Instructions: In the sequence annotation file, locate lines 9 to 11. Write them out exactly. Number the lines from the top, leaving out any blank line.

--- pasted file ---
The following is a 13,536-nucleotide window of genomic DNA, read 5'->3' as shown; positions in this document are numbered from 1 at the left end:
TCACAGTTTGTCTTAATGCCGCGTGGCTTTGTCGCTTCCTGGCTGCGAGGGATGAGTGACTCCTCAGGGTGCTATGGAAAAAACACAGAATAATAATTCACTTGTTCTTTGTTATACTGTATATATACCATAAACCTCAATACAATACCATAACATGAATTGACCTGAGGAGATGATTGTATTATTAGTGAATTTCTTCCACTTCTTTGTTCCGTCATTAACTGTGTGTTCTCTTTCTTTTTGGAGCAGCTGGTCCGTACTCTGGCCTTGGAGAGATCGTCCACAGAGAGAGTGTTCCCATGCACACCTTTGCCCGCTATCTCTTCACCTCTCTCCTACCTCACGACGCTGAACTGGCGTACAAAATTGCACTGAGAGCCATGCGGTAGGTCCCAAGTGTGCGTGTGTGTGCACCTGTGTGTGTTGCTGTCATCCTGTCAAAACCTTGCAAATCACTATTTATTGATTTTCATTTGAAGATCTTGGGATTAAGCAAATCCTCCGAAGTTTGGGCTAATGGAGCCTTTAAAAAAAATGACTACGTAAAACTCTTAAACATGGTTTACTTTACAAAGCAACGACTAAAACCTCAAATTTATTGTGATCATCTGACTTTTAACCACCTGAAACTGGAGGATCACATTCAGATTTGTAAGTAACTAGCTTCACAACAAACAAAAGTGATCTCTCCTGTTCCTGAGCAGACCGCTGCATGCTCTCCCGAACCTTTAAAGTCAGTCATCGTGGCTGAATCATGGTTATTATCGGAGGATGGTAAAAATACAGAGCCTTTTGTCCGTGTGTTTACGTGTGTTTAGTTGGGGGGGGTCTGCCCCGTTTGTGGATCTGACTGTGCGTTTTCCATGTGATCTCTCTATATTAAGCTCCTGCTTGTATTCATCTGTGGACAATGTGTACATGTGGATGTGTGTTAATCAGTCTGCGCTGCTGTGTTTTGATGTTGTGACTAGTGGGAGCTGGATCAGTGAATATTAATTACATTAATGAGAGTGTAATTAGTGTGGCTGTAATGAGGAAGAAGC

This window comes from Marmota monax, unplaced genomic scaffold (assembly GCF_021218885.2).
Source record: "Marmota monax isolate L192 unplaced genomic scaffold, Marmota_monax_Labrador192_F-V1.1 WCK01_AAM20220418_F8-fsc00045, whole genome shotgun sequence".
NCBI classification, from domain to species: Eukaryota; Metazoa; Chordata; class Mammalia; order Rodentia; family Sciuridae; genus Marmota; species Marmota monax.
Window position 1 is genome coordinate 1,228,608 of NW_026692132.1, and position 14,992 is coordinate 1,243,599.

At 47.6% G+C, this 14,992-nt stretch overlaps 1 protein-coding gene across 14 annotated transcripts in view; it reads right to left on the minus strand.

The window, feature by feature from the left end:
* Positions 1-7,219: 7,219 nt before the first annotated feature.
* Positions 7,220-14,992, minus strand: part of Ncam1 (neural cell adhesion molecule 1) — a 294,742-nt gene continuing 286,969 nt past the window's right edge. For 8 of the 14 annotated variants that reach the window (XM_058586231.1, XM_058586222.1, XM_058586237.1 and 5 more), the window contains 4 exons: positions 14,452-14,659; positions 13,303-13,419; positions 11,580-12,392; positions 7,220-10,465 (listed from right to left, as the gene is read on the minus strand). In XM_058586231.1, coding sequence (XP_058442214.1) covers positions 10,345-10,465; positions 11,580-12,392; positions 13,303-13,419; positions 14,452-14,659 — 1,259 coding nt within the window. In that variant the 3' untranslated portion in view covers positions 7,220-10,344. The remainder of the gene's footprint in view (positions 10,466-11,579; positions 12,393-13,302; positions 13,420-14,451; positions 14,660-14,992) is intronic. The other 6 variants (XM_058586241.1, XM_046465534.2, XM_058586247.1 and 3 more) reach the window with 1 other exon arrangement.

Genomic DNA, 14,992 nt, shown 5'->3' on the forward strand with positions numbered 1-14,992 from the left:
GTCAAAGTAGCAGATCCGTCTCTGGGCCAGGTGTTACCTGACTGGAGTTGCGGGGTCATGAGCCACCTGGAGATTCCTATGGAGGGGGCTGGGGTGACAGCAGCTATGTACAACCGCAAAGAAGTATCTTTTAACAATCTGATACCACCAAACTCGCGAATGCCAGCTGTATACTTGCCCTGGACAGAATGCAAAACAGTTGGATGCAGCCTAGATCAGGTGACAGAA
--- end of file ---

* Positions 1-7,219: 7,219 nt before the first annotated feature.
* Positions 7,220-14,992, minus strand: part of Ncam1 (neural cell adhesion molecule 1) — a 294,742-nt gene continuing 286,969 nt past the window's right edge. For 8 of the 14 annotated variants that reach the window (XM_058586231.1, XM_058586222.1, XM_058586237.1 and 5 more), the window contains 4 exons: positions 14,452-14,659; positions 13,303-13,419; positions 11,580-12,392; positions 7,220-10,465 (listed from right to left, as the gene is read on the minus strand). In XM_058586231.1, coding sequence (XP_058442214.1) covers positions 10,345-10,465; positions 11,580-12,392; positions 13,303-13,419; positions 14,452-14,659 — 1,259 coding nt within the window. In that variant the 3' untranslated portion in view covers positions 7,220-10,344. The remainder of the gene's footprint in view (positions 10,466-11,579; positions 12,393-13,302; positions 13,420-14,451; positions 14,660-14,992) is intronic. The other 6 variants (XM_058586241.1, XM_046465534.2, XM_058586247.1 and 3 more) reach the window with 1 other exon arrangement.

Genomic DNA, 14,992 nt, shown 5'->3' on the forward strand with positions numbered 1-14,992 from the left: